One of Michigan Tech's unique strengths is its success forming partnerships with business and industry at every level: local, state and national. As an active partner in the Michigan Tech Enterprise Corporation, one of 12 legislatively created SmartZones, the university has already opened three technology incubators housing 13 companies that bring 125 high-tech jobs to the Houghton-Hancock area.
It's true that what happens in Detroit is key to what happens to the rest of Michigan. But what happens in the rest of Michigan is equally key to what happens to Detroit. If Michigan is to thrive, the state needs to invest in its research universities--all its research universities.
Glenn D. Mroz
MICHIGAN TECH NAMES NEW PROVOST: Michigan Tech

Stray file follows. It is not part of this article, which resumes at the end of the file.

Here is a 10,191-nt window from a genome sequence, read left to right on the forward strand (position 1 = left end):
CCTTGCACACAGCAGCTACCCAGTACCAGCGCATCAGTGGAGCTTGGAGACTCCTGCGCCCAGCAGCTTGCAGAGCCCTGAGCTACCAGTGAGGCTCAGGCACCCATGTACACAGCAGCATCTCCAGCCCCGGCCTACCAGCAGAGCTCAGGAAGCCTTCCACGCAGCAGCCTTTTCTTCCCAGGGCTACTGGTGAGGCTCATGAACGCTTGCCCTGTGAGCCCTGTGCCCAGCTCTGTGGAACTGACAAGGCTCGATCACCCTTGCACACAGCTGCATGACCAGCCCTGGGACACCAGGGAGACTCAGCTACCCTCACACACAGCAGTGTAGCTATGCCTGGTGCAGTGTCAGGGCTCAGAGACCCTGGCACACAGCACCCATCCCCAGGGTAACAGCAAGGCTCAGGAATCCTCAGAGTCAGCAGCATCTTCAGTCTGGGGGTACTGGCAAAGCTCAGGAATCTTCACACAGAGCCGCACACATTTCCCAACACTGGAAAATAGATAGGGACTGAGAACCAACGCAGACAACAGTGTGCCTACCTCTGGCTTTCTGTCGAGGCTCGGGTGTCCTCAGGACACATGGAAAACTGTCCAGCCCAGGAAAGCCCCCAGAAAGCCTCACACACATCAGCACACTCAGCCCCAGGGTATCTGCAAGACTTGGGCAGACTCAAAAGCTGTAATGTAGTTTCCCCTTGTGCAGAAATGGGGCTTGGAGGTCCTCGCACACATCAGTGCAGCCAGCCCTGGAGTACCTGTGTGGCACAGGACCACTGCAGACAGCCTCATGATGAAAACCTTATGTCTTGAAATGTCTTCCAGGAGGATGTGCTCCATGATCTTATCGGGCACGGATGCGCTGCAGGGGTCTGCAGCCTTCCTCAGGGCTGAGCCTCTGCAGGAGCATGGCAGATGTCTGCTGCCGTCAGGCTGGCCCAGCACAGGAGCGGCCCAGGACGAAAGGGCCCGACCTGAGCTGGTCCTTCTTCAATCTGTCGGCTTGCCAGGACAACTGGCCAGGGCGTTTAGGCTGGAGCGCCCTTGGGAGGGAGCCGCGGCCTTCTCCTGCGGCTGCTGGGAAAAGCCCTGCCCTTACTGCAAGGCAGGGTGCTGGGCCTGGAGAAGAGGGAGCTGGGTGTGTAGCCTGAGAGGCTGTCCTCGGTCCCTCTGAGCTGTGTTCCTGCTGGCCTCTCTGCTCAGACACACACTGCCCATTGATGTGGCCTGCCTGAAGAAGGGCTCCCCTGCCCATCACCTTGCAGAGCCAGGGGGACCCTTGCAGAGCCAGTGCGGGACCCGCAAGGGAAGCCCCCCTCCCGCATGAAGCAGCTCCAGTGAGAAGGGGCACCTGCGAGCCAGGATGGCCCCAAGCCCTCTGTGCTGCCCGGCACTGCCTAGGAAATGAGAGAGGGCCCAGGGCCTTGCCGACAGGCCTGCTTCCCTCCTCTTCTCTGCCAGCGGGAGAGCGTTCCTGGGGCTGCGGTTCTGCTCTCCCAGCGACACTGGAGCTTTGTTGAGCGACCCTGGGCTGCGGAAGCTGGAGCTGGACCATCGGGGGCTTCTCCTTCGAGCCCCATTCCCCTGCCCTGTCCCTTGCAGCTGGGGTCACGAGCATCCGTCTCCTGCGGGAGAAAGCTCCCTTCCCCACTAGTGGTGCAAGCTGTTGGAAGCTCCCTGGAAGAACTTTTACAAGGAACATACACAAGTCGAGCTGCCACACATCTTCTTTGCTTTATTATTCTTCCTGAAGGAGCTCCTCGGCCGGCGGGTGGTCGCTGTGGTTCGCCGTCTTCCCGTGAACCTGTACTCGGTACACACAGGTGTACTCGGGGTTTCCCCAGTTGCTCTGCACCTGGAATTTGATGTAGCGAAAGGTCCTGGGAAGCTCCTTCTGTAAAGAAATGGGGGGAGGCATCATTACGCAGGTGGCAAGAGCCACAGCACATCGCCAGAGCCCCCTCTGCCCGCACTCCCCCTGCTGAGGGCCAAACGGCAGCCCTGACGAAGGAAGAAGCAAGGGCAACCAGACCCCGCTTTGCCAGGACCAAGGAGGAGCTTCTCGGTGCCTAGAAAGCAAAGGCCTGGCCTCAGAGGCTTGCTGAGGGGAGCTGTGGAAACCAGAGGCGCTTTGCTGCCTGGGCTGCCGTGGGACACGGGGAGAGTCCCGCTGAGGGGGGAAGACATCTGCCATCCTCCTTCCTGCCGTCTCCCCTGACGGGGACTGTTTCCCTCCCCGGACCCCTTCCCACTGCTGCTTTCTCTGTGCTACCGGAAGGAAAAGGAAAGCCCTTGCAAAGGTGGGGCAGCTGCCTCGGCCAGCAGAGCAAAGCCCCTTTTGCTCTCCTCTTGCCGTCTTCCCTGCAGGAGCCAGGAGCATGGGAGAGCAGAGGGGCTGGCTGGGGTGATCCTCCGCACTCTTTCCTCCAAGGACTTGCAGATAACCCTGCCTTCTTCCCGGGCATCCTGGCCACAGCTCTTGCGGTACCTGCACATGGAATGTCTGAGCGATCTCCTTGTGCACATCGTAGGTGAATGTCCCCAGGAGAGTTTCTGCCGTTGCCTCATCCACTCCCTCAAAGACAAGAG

has named Lesley M. Lovett-Doust as its new provost and vice president
for academic affairs. She comes to Michigan Tech from Lakehead University
in Thunder Bay, Ontario, where she has been dean of science and environmental
studies and a professor of biology. "Dr. Lovett-Doust has distinguished herself as a teacher,
researcher, and administrator," said Glenn M. Mroz, president of
Michigan Tech. "We are extremely pleased that she has decided to
join us. She and Michigan Tech are a great fit." As provost, Lovett-Doust
will be the chief academic officer of the university, responsible for
all of Michigan Tech's academic programs and faculty. The provost leads
strategic initiatives to promote outstanding scholarship, development
of academic programs and efforts to enhance diversity.
HEMBROFF, SUITS WIN DISTINGUISED
TEACHING AWARDS: A faculty member whose
computing students learn the subtleties of public speaking and a physicist
who once advised on pumpkin percussion are the 2007 winners of the Distinguished
Teaching Award. Physics Professor Bryan Suits was honored in the associate